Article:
The difference between COME and GO

Do you ever confuse when to use go and when to use come? These two movement describing verbs are often used in similar situations, but confer two very different meanings.

In this episode of RealLifeTV, I’m going to tell you the difference between the verbs come and go and give you some examples, so you never confuse them again!

Remember that there is a transcript below to help you understand everything

Aww yeah! Let’s get started:

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Transcript:

Aww yeah, RealLifers! What’s going on?

This is Ethan with another video for you.

So, today I’m going to talk about something that my students tend to have a lot of difficulty with, and this is the difference between two verbs – go and come.

Is this RealLife?

So, go is any action that is away from the speaker, whereas come is the opposite, it’s an action that is towards the speaker.

All right, so let me give you a few examples to help you clarify this difference so that you won’t make this mistake anymore.

frenchman English come and go1.     Are you going to the party?

Are you coming to the party?

2.      When did you go to France?

When did you come to France?

3.      We’re going to the restaurant.

We’re coming to the restaurant.

So, last, I just want to talk about the phrasal verb come over. When you use come over, you’re referring to your house. So, you might tell someone, “Hey, do you want to come over later?”  But it’ s not necessary to add “my house.”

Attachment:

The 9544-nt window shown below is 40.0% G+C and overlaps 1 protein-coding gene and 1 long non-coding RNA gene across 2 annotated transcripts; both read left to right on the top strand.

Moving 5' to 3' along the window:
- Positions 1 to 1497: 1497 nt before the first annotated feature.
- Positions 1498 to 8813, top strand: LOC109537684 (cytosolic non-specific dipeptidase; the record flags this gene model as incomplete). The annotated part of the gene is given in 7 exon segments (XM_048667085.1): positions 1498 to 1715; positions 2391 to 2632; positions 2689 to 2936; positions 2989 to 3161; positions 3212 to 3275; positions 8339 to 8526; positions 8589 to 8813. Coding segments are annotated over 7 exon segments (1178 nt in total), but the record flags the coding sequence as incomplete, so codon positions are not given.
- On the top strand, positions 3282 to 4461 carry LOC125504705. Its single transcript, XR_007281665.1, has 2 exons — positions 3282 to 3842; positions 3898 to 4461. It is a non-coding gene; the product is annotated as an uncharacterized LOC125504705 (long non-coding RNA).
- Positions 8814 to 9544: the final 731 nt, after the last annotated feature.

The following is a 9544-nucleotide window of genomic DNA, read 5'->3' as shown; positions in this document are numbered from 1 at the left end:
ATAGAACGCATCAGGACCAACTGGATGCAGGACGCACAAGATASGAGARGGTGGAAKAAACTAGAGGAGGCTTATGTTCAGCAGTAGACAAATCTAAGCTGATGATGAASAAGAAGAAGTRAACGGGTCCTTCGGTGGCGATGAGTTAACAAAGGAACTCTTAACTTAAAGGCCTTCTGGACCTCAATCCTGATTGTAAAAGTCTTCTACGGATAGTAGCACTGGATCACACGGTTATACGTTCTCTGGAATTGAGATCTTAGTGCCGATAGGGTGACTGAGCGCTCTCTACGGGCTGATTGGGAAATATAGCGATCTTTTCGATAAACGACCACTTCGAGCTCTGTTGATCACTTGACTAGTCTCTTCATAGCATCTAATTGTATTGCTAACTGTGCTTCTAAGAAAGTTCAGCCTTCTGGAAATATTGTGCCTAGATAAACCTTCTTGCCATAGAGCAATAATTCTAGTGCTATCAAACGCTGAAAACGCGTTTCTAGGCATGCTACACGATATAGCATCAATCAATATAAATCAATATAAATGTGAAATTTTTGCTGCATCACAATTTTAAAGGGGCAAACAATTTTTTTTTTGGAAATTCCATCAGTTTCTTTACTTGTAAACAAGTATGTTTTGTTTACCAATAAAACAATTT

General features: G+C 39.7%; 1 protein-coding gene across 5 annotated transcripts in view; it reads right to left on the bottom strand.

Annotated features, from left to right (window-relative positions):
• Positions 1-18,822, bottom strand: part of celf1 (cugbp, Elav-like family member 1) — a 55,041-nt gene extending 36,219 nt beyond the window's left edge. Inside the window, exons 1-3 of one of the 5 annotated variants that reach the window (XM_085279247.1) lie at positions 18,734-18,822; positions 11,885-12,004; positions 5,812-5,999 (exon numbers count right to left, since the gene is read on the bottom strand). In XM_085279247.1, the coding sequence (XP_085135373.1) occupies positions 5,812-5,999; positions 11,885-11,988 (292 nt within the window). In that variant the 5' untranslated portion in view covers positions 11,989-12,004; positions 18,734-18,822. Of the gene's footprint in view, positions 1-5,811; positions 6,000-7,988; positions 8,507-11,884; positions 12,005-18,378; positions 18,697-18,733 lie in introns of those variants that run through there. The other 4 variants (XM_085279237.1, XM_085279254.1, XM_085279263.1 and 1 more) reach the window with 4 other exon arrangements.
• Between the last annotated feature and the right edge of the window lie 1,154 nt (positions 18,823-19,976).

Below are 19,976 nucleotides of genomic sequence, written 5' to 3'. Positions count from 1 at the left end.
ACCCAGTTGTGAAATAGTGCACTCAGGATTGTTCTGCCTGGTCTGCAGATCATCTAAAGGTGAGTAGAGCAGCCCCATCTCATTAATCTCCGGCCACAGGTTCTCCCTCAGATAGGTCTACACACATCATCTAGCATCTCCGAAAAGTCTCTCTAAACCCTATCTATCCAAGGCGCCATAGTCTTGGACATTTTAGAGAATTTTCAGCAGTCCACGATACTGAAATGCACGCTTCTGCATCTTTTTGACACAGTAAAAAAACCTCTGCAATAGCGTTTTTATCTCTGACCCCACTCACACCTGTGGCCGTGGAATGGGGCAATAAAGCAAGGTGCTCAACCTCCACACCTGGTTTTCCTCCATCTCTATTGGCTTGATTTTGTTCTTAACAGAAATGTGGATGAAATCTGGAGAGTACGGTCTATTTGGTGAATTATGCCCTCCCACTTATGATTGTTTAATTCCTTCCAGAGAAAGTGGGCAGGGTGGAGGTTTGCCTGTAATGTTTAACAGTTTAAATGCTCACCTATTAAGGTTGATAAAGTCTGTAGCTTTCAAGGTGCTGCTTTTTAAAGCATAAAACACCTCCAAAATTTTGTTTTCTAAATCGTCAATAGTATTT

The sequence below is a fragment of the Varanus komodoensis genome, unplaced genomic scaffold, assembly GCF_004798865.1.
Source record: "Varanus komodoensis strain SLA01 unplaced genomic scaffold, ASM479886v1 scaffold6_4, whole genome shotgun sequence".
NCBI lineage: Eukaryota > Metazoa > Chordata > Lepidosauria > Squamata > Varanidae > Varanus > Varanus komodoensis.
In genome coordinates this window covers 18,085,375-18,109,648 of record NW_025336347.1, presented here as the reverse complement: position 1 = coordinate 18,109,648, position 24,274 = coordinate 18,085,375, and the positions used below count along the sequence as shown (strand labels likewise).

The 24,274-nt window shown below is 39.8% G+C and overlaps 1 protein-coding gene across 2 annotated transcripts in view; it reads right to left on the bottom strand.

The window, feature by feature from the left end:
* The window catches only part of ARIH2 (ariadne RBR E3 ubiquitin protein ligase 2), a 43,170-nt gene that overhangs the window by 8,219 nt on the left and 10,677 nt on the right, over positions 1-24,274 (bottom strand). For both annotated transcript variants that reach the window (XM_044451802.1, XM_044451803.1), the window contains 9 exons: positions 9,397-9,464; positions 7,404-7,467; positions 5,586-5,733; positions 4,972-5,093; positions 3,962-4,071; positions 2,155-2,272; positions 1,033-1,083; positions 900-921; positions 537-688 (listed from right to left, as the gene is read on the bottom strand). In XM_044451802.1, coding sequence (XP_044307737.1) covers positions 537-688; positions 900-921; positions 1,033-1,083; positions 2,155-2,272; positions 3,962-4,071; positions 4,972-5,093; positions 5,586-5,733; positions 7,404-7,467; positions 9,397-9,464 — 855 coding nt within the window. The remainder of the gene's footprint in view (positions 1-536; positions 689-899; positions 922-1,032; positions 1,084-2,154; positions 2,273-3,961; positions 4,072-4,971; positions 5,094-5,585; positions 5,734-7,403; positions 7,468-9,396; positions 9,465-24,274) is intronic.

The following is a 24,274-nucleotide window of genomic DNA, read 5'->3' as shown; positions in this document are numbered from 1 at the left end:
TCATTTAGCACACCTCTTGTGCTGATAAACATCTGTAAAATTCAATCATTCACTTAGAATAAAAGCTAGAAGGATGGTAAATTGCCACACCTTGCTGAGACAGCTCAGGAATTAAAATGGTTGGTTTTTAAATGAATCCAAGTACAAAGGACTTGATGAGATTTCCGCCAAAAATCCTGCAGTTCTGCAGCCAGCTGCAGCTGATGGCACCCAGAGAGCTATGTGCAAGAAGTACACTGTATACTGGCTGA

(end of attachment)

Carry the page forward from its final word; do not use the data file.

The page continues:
Another example would be, “Do you want to come over later?”

So, this is something that we, native speakers, use a lot, and it’s very useful for you to know that people refer to their house when they say “come over.”

All right, guys, I hope you found this video useful, remember to subscribe and comment below so we can keep bringing you great videos like this.

All right, later, guys!

9 Comments

  1. Sérgio Rodrigues on March 21, 2014 at 7:25 pm

    What is dificultt to understand Is why we say I am coming and not I am going when someone cals you to go there!

    • Ethan on March 22, 2014 at 7:15 am

      Hey Sérgio. Thanks for your comment. You’re right, that is a weird exception. If it helps, you can think of it like when you say “I’m coming” you’re already imagining yourself there. Just remember this is an exception to the general rule (this happens A LOT in English)

  2. Muhammad on March 22, 2014 at 9:30 am

    Could you explain this to me again i can’t imagine it

  3. Mahabad Boskani on March 22, 2014 at 8:58 pm

    Thanks guys your explanation really great

  4. Anonymous on March 29, 2014 at 3:06 pm

    thank for this explanation couse i was confuse about it

  5. Lucas Monteiro on March 30, 2014 at 4:16 pm

    awesome tips! =D

  6. Maryam on October 23, 2014 at 7:20 am

    Thanks Ethan for this lesson, very interesting

    • Ethan on October 23, 2014 at 10:43 am

      So glad you enjoyed! I hope it helped 🙂

  7. Pejman Dashti on June 15, 2017 at 4:52 pm

    excellent explanation, thx……although the video link is broken

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